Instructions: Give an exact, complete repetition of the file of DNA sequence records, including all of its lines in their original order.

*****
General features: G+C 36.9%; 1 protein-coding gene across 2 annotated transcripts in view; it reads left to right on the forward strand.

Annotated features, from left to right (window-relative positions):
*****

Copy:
General features: G+C 36.9%; 1 protein-coding gene across 2 annotated transcripts in view; it reads left to right on the forward strand.

Annotated features, from left to right (window-relative positions):